I’ve been waiting years for a passionate (read: pissed off and fed up) Christian response to the Religious Right. It seemed to me that the time for polite tolerance of intolerance, and those myriad other sins, ended long long ago; but then it really wasn’t up to me, since I’m not a Christian. I think it’s extremely important that people like Chris Hedges and Franky Shaeffer are pissed off, fed up, and speaking out. I applaud their courage.

  13. joanr16  •  Mar 9, 2009 @6:41 pm

    Limbaugh is the new “Hanoi Jane.”

    Swami, I wondered this too. I’ve heard Rush compared (maybe by someone here?) to Tokyo Rose, which I think is mostly apt. It seems to me that Shaeffer’s comparing Limbaugh the anti-American to “Hanoi Jane” the false meme… but he doesn’t realize the HJ meme was/is false.

  14. moonbat  •  Mar 9, 2009 @7:33 pm

    Swami – “Hanoi Jane” is one of those things that is loaded with meanings, some of them real, some of them not. I was in high school, was anti-war, anti-establishment when Jane traveled to Hanoi, and for better or worse created the event that will follow her to her grave and beyond. I’m generally sympathetic to her, but I think what really happened and what it really meant might well be lost for all time.

    That said, I think Franky is using the phrase “Hanoi Jane” – regardless of what you or I think of that phrase – in a deliberately provocative way that his audience – Republicans and the Christian Right will understand in only one way – that Limbaugh is betraying this country in exactly the same way this audience believes Jane Fonda betrayed America. His use of this phrase is to get them to see this connection, to wake them up, by speaking their own language back to them. It’s brilliant, in my opinion, even though I’d probably agree with you that Jane Fonda is getting short shrift.

  15. khughes1963  •  Mar 9, 2009 @8:44 pm

    I thought Frank Schaeffer’s interview with D.L. Hughley excellent. I also recommend his book Crazy for God, and especially for what it tells of his spiritual change and his commentary on religious right luminaries like Pat Robertson (Schaeffer thinks he couldn’t get a job unless hearing voices was part of the job description) and the late Jerry Falwell. Schaeffer and his wife Genie left his father’s Calvinist evangelicalism for the Greek Orthodox faith.

  16. angulimala  •  Mar 10, 2009 @11:50 am

    Even after all these years I don’t think Jane got a fair hearing in the public arena. Sort of like the recent charge of: You don’t support the war so therefore you don’t support the troops, and therefore you’re un-American… and therefore by logic you are a traitor.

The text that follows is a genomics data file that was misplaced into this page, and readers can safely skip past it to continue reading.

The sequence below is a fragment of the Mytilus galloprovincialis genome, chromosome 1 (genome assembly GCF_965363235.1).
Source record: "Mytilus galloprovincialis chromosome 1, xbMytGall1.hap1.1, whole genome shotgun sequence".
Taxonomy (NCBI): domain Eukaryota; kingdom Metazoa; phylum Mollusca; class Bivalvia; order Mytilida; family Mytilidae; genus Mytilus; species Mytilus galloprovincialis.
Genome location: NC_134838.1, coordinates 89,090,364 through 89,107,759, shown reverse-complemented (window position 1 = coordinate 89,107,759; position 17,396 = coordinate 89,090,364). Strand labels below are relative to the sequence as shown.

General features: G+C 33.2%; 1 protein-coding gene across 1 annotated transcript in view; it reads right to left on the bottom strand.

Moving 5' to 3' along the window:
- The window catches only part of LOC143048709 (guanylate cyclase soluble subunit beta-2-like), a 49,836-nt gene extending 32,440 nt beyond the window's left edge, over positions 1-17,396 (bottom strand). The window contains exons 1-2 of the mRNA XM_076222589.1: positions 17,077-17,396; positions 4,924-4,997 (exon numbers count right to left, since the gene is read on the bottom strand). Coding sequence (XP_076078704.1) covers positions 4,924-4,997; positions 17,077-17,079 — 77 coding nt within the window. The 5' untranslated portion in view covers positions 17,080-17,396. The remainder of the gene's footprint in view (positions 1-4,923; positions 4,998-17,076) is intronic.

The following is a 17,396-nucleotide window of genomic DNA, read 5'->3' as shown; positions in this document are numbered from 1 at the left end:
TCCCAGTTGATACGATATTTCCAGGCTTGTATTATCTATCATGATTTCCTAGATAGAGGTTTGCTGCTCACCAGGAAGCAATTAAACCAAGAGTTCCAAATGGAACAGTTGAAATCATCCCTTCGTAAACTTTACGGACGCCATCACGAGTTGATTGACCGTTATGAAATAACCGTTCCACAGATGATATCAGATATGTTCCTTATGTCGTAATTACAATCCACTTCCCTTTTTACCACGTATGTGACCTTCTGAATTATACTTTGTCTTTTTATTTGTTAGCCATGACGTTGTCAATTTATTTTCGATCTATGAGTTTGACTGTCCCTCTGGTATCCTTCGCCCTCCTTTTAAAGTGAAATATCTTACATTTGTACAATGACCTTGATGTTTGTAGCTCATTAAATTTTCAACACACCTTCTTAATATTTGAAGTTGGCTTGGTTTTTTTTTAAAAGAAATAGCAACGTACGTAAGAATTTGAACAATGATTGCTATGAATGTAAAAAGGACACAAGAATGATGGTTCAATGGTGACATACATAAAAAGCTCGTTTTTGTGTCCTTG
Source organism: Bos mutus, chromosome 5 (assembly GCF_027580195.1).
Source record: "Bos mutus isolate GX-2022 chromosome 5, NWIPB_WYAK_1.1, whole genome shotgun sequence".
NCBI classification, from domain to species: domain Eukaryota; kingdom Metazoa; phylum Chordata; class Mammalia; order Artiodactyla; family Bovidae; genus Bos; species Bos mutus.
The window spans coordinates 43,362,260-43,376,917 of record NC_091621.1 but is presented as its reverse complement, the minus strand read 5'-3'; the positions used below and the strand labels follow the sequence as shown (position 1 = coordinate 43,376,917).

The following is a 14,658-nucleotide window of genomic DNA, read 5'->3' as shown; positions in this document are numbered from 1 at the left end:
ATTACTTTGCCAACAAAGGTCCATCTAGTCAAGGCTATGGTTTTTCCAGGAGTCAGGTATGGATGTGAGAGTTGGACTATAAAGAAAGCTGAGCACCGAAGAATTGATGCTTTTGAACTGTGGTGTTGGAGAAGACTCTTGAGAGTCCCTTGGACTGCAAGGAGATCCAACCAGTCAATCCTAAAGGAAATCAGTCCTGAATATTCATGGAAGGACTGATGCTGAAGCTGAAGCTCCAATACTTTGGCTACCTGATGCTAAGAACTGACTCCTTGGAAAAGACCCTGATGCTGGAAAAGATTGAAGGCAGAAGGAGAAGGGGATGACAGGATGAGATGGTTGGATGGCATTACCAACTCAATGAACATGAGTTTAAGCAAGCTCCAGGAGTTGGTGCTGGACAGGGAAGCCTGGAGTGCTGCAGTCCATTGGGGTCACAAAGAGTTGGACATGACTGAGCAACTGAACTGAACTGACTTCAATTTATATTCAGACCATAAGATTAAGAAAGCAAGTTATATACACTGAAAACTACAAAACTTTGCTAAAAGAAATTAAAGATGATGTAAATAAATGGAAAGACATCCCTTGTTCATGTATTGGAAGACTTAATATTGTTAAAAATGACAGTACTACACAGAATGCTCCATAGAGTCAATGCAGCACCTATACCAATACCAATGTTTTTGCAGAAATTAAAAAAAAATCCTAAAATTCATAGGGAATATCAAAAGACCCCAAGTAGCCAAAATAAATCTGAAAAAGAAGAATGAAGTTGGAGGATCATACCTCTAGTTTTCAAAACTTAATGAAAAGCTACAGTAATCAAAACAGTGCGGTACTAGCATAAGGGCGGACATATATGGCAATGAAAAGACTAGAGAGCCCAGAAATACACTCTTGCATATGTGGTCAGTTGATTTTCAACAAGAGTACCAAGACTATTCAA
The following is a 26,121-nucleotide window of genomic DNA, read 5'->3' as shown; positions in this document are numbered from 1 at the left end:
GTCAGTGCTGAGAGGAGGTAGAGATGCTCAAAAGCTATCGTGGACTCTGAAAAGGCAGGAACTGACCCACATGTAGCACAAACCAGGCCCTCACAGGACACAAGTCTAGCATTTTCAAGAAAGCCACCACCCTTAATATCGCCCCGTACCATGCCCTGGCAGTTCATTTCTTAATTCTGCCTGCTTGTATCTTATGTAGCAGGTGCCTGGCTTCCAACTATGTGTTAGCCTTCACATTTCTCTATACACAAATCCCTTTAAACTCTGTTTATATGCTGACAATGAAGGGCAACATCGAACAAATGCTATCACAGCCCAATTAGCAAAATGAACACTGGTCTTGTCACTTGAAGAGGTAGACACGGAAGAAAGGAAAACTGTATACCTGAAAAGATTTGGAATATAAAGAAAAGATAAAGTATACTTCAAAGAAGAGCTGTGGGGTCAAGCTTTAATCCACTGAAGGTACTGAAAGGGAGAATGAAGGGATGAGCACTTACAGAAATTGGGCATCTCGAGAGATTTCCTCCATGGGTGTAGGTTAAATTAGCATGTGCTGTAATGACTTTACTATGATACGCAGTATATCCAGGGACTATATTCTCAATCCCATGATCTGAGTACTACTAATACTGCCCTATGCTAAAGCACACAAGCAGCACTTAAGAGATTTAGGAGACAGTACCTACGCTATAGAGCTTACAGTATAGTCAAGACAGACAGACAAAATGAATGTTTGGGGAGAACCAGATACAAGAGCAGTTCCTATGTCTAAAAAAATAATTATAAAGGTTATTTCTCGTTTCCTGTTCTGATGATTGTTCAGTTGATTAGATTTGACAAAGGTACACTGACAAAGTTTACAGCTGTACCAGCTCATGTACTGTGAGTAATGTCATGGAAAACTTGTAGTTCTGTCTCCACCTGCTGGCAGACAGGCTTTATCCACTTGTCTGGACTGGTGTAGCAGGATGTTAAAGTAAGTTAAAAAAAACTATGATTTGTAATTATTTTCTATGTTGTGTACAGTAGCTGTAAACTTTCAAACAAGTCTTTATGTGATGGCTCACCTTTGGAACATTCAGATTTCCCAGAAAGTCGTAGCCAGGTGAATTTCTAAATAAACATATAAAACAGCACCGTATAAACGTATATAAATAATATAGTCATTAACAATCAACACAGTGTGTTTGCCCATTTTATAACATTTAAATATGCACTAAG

Learn your facts. Fonda did NOT just oppose the Vietnam war. She openly propagandized for the N. Vietnamese and VC and disparaged not just the war but the soldiers who fought it. She even has the maturity now to feel regret for much of it.

  17. Dave O'Neal  •  Mar 10, 2009 @12:08 pm

    I’m happy to see such strong words from Shaffer, mostly because he can serve as a model to less self- assured wingnuts to show them how to “change their minds” as he calls it, showing them also that they needn’t give up ranting to do so. But in general, I have to say the guy gives me the creeps. I first encountered him maybe late eighties, when he’d converted to the Orthodox faith and was all gung-ho for it. Even then, you got the impression he felt himself the one who was going to straighten the Orthodox Church out finally, and he became a self-appointed spokesman for Orthodoxy. Later I believe he became a big supporter of the war. Every time he “changes his mind,” he somehow expects the world to listen to him. Some time spent in the wilderness would seem somehow more appropriate. It’s a bit like Jimmy Swaggart going right back to preaching after his fall from grace with the hooker.

  18. erinyes  •  Mar 10, 2009 @4:46 pm

    Moonbat, Thanks for posting that interview.
    Swami, I’m with you on the Jane Fonda issue; crap, how old was she when she went to nvn? In her 20’s? And she was right about that war being a useless, senseless slaughter.Its a done deal, ALL Americans should focus on getting our military out of the ME and central Asia, too many dead soldiers, civilians, and “dead presidents” being thrown into the crapper for NOTHING!